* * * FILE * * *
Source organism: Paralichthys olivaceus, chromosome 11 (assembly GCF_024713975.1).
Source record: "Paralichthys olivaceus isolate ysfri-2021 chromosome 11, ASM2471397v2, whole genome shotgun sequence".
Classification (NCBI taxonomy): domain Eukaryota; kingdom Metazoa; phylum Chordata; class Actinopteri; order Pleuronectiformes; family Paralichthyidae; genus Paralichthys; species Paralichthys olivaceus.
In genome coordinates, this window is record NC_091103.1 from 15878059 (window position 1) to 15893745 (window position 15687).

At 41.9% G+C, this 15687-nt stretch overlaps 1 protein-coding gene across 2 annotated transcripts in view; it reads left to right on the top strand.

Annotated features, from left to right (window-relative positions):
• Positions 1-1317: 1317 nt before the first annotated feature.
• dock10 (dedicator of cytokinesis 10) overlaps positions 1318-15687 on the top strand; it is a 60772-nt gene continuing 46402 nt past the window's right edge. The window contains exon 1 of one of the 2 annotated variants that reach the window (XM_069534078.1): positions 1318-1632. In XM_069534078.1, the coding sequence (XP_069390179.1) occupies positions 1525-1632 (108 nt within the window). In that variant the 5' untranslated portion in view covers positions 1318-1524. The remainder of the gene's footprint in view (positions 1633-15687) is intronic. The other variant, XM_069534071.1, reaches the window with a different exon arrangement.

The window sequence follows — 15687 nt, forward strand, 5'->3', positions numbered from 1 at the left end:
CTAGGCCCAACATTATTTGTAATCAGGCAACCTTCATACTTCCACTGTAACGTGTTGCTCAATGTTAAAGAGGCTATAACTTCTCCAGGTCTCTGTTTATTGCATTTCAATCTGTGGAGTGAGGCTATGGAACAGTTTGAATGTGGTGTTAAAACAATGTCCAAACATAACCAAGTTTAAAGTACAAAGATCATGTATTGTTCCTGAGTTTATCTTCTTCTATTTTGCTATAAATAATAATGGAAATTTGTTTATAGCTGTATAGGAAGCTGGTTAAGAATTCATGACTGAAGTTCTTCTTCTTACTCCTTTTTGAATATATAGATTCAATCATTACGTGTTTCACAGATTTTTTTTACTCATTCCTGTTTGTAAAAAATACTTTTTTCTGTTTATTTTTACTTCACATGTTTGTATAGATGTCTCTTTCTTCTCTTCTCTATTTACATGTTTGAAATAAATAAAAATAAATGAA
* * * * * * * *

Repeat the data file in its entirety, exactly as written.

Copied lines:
Source organism: Paralichthys olivaceus, chromosome 11 (assembly GCF_024713975.1).
Source record: "Paralichthys olivaceus isolate ysfri-2021 chromosome 11, ASM2471397v2, whole genome shotgun sequence".
Classification (NCBI taxonomy): domain Eukaryota; kingdom Metazoa; phylum Chordata; class Actinopteri; order Pleuronectiformes; family Paralichthyidae; genus Paralichthys; species Paralichthys olivaceus.
In genome coordinates, this window is record NC_091103.1 from 15878059 (window position 1) to 15893745 (window position 15687).

At 41.9% G+C, this 15687-nt stretch overlaps 1 protein-coding gene across 2 annotated transcripts in view; it reads left to right on the top strand.

Annotated features, from left to right (window-relative positions):
• Positions 1-1317: 1317 nt before the first annotated feature.
• dock10 (dedicator of cytokinesis 10) overlaps positions 1318-15687 on the top strand; it is a 60772-nt gene continuing 46402 nt past the window's right edge. The window contains exon 1 of one of the 2 annotated variants that reach the window (XM_069534078.1): positions 1318-1632. In XM_069534078.1, the coding sequence (XP_069390179.1) occupies positions 1525-1632 (108 nt within the window). In that variant the 5' untranslated portion in view covers positions 1318-1524. The remainder of the gene's footprint in view (positions 1633-15687) is intronic. The other variant, XM_069534071.1, reaches the window with a different exon arrangement.

The window sequence follows — 15687 nt, forward strand, 5'->3', positions numbered from 1 at the left end:
CTAGGCCCAACATTATTTGTAATCAGGCAACCTTCATACTTCCACTGTAACGTGTTGCTCAATGTTAAAGAGGCTATAACTTCTCCAGGTCTCTGTTTATTGCATTTCAATCTGTGGAGTGAGGCTATGGAACAGTTTGAATGTGGTGTTAAAACAATGTCCAAACATAACCAAGTTTAAAGTACAAAGATCATGTATTGTTCCTGAGTTTATCTTCTTCTATTTTGCTATAAATAATAATGGAAATTTGTTTATAGCTGTATAGGAAGCTGGTTAAGAATTCATGACTGAAGTTCTTCTTCTTACTCCTTTTTGAATATATAGATTCAATCATTACGTGTTTCACAGATTTTTTTTACTCATTCCTGTTTGTAAAAAATACTTTTTTCTGTTTATTTTTACTTCACATGTTTGTATAGATGTCTCTTTCTTCTCTTCTCTATTTACATGTTTGAAATAAATAAAAATAAATGAA